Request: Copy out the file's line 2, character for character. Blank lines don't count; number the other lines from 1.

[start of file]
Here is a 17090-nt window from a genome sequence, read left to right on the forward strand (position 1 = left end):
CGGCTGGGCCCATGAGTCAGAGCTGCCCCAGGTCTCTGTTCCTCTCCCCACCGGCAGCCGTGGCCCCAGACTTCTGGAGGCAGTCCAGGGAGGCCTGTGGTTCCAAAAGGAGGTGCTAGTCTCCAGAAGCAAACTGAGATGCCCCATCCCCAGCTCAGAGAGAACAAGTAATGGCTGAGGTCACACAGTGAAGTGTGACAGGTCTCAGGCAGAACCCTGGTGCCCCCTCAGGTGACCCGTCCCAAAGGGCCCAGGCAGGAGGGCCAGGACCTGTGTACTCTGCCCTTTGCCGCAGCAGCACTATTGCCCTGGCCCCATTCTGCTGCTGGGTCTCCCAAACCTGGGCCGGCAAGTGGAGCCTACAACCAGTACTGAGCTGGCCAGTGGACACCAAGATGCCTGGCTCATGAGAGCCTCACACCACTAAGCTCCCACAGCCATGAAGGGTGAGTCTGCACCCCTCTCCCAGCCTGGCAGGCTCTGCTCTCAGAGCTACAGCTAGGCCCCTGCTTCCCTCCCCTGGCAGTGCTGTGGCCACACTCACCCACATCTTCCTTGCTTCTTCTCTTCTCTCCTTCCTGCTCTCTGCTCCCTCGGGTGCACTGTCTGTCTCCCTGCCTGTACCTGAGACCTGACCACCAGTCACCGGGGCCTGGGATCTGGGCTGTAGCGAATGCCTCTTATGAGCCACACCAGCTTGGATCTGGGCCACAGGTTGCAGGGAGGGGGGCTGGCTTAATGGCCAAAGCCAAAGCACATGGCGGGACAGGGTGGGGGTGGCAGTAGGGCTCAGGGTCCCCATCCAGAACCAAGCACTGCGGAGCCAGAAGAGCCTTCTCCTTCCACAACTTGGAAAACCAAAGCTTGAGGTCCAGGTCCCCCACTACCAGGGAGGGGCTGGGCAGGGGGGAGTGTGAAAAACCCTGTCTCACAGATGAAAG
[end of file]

CGGCTGGGCCCATGAGTCAGAGCTGCCCCAGGTCTCTGTTCCTCTCCCCACCGGCAGCCGTGGCCCCAGACTTCTGGAGGCAGTCCAGGGAGGCCTGTGGTTCCAAAAGGAGGTGCTAGTCTCCAGAAGCAAACTGAGATGCCCCATCCCCAGCTCAGAGAGAACAAGTAATGGCTGAGGTCACACAGTGAAGTGTGACAGGTCTCAGGCAGAACCCTGGTGCCCCCTCAGGTGACCCGTCCCAAAGGGCCCAGGCAGGAGGGCCAGGACCTGTGTACTCTGCCCTTTGCCGCAGCAGCACTATTGCCCTGGCCCCATTCTGCTGCTGGGTCTCCCAAACCTGGGCCGGCAAGTGGAGCCTACAACCAGTACTGAGCTGGCCAGTGGACACCAAGATGCCTGGCTCATGAGAGCCTCACACCACTAAGCTCCCACAGCCATGAAGGGTGAGTCTGCACCCCTCTCCCAGCCTGGCAGGCTCTGCTCTCAGAGCTACAGCTAGGCCCCTGCTTCCCTCCCCTGGCAGTGCTGTGGCCACACTCACCCACATCTTCCTTGCTTCTTCTCTTCTCTCCTTCCTGCTCTCTGCTCCCTCGGGTGCACTGTCTGTCTCCCTGCCTGTACCTGAGACCTGACCACCAGTCACCGGGGCCTGGGATCTGGGCTGTAGCGAATGCCTCTTATGAGCCACACCAGCTTGGATCTGGGCCACAGGTTGCAGGGAGGGGGGCTGGCTTAATGGCCAAAGCCAAAGCACATGGCGGGACAGGGTGGGGGTGGCAGTAGGGCTCAGGGTCCCCATCCAGAACCAAGCACTGCGGAGCCAGAAGAGCCTTCTCCTTCCACAACTTGGAAAACCAAAGCTTGAGGTCCAGGTCCCCCACTACCAGGGAGGGGCTGGGCAGGGGGGAGTGTGAAAAACCCTGTCTCACAGATGAAAG